In its application, the Alliance repeatedly emphasizes that CRTs and CRT glass destined for reuse or recycling are not “hazardous materials” for purposes of the HMR. From this predicate, it argues that State or local requirements that apply to more or different materials than covered by the HMR are preempted. It quotes from PD-18(R), “Broward County, Florida's Requirements on the Transportation of Certain Hazardous Materials,” 65 FR 81950, 81953-54 (Dec. 27, 2000), that “non-Federal definitions and classifications that result in regulating the transportation * * * of more, fewer or different hazardous materials than the HMR * * * are preempted”; and IR-32, 55 FR at 36743, that a non-Federal “definition of `hazardous waste' that includes not only those materials regulated under the HMR but also other materials not regulated under the HMR * * * is inconsistent with the HMR, and, therefore, preempted.”

The Alliance argues that MDEP may not impose any requirement for shipping documentation with respect to materials that “are not subject to any shipping paper requirements under the Start Printed Page 46649HMR.” It asserts that “state requirements regarding shipping documents are preempted if they are not `substantively the same' as the corresponding requirements in the HMR” and that, “under this standard, state shipping documents must `conform[] in every significant respect to the Federal requirement. See 49 CFR 107.202(d).” The Alliance points out that the MDEP requirements for a manifest, bill of lading, or log “include a number of data elements that are not required in HMR shipping papers.” It refers to prior determinations in which PHMSA has found that:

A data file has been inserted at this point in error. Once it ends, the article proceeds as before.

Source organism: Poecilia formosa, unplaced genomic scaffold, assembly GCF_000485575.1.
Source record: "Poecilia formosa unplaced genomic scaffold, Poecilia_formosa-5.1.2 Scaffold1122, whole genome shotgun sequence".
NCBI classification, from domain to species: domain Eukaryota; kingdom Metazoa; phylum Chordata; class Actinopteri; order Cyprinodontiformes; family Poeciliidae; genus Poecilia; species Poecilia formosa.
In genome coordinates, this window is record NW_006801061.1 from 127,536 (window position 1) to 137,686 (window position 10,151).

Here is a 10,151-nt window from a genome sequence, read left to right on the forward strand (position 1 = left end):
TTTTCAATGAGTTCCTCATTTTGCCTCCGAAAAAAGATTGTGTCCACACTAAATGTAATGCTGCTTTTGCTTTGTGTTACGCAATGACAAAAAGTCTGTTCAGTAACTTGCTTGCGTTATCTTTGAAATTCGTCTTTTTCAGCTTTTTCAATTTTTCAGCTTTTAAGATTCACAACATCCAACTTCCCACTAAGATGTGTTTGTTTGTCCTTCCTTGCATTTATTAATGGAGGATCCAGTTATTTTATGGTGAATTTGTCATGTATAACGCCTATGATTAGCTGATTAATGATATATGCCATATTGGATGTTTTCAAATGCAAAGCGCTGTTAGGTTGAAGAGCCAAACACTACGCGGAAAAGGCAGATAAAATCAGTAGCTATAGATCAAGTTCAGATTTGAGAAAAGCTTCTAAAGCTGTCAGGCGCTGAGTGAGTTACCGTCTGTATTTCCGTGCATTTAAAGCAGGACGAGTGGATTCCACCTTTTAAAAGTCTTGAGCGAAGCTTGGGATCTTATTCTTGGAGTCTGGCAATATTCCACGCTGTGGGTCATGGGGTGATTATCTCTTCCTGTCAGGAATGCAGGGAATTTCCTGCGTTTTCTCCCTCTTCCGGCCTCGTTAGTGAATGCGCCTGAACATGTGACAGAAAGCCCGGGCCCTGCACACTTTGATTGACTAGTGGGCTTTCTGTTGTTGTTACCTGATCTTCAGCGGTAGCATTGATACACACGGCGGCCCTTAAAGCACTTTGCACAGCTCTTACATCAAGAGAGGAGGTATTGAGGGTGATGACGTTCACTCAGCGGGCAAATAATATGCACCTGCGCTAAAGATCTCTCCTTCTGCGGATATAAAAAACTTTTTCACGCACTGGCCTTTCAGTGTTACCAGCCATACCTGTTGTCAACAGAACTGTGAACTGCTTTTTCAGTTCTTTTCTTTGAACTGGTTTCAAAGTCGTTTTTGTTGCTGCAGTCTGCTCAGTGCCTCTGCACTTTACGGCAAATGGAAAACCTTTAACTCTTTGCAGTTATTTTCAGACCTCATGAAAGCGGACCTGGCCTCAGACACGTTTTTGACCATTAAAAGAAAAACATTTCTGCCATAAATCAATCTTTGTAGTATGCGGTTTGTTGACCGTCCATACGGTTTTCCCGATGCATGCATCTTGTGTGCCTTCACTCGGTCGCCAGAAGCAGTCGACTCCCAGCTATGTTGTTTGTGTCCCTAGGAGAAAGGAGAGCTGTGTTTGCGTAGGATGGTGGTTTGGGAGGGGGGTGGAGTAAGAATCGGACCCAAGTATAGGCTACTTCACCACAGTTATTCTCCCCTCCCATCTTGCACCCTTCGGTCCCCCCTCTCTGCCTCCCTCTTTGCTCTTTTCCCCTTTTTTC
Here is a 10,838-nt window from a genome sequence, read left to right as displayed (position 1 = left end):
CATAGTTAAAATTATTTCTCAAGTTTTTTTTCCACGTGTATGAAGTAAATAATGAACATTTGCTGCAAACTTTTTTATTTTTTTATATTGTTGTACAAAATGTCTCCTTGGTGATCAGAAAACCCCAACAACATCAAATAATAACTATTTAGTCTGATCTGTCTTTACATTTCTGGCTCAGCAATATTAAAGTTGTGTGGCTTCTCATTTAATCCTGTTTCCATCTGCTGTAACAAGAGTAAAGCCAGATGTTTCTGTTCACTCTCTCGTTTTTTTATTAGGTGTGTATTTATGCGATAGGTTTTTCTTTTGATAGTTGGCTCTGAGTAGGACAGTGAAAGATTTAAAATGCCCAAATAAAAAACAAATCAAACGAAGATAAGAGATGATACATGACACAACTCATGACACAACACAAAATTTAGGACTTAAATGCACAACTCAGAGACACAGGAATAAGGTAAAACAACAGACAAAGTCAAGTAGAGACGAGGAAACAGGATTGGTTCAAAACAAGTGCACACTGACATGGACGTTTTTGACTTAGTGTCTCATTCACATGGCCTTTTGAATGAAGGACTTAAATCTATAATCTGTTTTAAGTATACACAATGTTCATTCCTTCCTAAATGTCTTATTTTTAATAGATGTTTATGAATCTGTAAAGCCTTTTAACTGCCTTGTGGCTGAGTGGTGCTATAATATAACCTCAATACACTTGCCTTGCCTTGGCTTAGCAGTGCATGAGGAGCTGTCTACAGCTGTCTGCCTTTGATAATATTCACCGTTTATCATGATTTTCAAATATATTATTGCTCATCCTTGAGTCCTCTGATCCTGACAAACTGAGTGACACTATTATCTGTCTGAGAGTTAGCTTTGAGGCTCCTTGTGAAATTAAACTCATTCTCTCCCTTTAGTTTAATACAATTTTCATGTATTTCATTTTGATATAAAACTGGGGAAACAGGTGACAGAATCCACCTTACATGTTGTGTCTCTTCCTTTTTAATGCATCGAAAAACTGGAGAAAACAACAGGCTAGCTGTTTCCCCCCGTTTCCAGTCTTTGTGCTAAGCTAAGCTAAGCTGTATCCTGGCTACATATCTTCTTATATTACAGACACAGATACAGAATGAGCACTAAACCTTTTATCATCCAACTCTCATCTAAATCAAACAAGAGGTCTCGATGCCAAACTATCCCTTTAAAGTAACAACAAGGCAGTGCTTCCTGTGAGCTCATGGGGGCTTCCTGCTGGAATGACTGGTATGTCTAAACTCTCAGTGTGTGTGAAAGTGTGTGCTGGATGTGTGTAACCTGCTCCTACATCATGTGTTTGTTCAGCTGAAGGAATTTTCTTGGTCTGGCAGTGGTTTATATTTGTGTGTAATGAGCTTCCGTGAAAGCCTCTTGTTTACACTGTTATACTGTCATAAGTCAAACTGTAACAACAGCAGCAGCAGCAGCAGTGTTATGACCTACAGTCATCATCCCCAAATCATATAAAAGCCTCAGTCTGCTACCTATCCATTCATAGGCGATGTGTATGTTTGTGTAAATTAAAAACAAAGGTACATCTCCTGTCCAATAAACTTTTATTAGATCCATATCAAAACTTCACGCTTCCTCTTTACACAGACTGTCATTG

—“the shipping paper requirements of the HMR are exclusive and * * * any additional [state] shipping paper requirements are inconsistent under the [Federal hazmat law],” IR-5, “City of New York Administrative Code Governing Definition of Certain Hazardous Materials,” 47 FR 51991, 51994 (Nov. 18, 1982);

—state requirements are preempted which “instruct the preparer of the * * * Manifest to enter the total quantity of each hazardous waste * * * in a different manner than the HMR,” PD-2(R), 58 FR at 11182;

—state requirements “to use a hazardous waste manifest [for] materials that are not hazardous wastes” are preempted, PD-23(RF), “Morrisville, PA Requirements for Transportation of `Dangerous Waste,' ” 66 FR 37260, 37265 (July 17, 2001); and

—a state may not require additional information to be included on the manifest, PD-29(R), “Massachusetts Requirements on the Storage and Disposal of Infectious or Physically Dangerous Medical or Biological Waste,” 69 FR 34715, 34719 (June 22, 2004).